Author: Marc L. Penchansky
A physician-defendant in a Pennsylvania medical malpractice case was previously entitled to a jury instruction regarding the “error in judgment” defense. A jury was instructed that if a physician used his best judgment, exercised reasonable care and had the requisite knowledge or ability, the physician is not negligent even if complications occurred. In 2009, the Superior Court of Pennsylvania ruled that the “’error of judgment’ instruction . . . does not inform jurors on the applicable standard of care and instead tends only to confuse, rather than clarify, the issues the jury must decide . . . .” See Pringle v. Rapaport, 980 A.2d. 159 (Pa. Super 2009). The Supreme Court of Pennsylvania refused to hear the appeal in Pringle.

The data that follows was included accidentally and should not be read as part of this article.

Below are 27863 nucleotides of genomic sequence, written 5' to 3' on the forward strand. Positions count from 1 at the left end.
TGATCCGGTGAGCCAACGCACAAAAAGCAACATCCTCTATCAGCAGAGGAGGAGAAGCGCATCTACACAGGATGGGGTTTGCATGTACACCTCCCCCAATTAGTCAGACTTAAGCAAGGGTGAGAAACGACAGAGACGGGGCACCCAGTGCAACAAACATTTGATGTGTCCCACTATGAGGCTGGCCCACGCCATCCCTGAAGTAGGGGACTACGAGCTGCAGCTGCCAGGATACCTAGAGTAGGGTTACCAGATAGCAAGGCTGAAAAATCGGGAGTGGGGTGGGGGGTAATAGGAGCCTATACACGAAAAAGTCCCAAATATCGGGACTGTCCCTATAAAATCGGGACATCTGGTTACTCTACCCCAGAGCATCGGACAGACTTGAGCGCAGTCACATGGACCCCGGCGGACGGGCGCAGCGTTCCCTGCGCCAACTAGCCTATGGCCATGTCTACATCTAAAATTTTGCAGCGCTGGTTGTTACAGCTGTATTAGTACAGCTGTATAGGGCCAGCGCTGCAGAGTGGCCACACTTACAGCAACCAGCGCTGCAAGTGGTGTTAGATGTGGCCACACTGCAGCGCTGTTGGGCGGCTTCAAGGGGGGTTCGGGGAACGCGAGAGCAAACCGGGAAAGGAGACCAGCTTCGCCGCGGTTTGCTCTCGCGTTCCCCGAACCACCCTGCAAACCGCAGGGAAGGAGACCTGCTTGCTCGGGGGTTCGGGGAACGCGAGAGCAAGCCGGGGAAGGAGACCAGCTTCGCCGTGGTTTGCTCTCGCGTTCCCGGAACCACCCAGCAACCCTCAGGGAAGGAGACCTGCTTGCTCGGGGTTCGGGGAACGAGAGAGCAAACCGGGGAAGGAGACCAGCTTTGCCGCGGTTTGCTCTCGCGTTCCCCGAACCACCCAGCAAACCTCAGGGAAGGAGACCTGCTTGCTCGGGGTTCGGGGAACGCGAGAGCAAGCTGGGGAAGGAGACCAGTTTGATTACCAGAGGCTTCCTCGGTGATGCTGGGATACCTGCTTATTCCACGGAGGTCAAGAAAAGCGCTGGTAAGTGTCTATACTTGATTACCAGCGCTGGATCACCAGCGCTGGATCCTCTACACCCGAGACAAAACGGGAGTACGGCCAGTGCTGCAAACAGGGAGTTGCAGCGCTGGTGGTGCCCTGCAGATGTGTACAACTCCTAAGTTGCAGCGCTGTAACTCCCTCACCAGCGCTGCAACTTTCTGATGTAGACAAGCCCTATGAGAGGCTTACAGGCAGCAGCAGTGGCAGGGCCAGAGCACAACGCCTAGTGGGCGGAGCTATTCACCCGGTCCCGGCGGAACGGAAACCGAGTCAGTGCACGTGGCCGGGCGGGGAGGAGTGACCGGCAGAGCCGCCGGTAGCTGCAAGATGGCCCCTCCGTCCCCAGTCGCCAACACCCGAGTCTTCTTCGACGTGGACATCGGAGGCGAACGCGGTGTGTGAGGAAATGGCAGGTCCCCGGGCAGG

In 2011, the Superior Court applied its holding in Pringle retroactively. See Passarello v. Grumbine, M.D., 29 A.3d 1158, 2011 PA Super 199 (2001). Last Friday, the Supreme Court of Pennsylvania agreed to hear the appeal in Passarello. The Supreme Court specifically agreed to determine the vitality of the error in judgment instruction and if the prohibition survives, whether it should be applied retroactively.
Soon after, the Superior Court reached its decision in Passarello, McCumber Daniels attorney, John McGreevey, authored an article on the “error in judgment” instruction and the implications of Pringle and Passarello His article, Don’t Take Away My Error in Judgment, can be found here.